pages). At the top of the page, enter the total direct costs requested for
each year. This is not a Form page.
Under Personnel, list all project personnel, including their names, percent
of effort, and roles on the project. No individual salary information should
be provided. However, the applicant should use the NIH appropriation
language salary cap and the NIH policy for graduate student compensation in
developing the budget request.
For Consortium/Contractual costs, provide an estimate of total costs (direct
plus facilities and administrative) for each year, each rounded to the
nearest $1,000. List the individuals/organizations with whom consortium or
contractual arrangements have been made, the percent effort of all personnel,
and their role on the project. Indicate whether the collaborating
institution is foreign or domestic. The total cost for a
consortium/contractual arrangement is included in the overall requested
modular direct cost amount. Include the Letter of Intent to establish a
Provide an additional narrative budget justification for any variation in the
number of modules requested.
o BIOGRAPHICAL SKETCH - The Biographical Sketch provides information used by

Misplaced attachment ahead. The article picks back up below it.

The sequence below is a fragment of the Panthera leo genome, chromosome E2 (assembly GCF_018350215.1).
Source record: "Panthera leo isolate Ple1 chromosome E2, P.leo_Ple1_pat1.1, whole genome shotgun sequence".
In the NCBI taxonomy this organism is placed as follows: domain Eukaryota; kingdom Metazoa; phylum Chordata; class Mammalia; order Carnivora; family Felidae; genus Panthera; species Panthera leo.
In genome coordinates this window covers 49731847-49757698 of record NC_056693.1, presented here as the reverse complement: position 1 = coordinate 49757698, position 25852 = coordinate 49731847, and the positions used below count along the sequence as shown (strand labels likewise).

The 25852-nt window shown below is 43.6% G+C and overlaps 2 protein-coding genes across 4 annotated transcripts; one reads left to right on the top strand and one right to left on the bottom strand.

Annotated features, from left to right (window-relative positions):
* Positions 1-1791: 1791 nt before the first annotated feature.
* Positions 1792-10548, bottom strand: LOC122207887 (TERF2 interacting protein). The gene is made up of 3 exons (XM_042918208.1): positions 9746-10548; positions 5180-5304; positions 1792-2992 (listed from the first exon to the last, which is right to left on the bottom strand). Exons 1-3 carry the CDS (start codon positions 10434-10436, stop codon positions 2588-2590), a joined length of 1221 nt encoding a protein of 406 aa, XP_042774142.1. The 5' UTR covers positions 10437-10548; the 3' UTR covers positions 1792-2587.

reviewers in the assessment of each individual's qualifications for a
specific role in the proposed project, as well as to evaluate the overall
qualifications of the research team. A biographical sketch is required for
all personnel, following the instructions below. No more than three pages
may be used for each person. A sample biographical sketch may be viewed at:
- Complete the educational block at the top of the form page;
- List position(s) and any honors;
- Provide information, including overall goals and responsibilities, on
research projects ongoing or completed during the last three years; and
- List selected peer-reviewed publications with full citations.
o CHECKLIST - This page should be completed and submitted with the
application. If the F&A rate agreement has been established, indicate the
type of agreement and the date. All appropriate exclusions must be applied
in the calculation of the F&A costs for the initial budget period and all
future budget years.
The applicant should provide the name and phone number of the individual to
contact concerning fiscal and administrative issues if additional information
is necessary following the initial review.
The title and number of the PA must be typed on line 2 of the face page of
the application form and the YES box must be marked.
Submit a signed, typewritten original of the application, including the
Checklist, and five signed photocopies in one package to:
CENTER FOR SCIENTIFIC REVIEW
NATIONAL INSTITUTES OF HEALTH
6701 ROCKLEDGE DRIVE, ROOM 1040, MSC 7710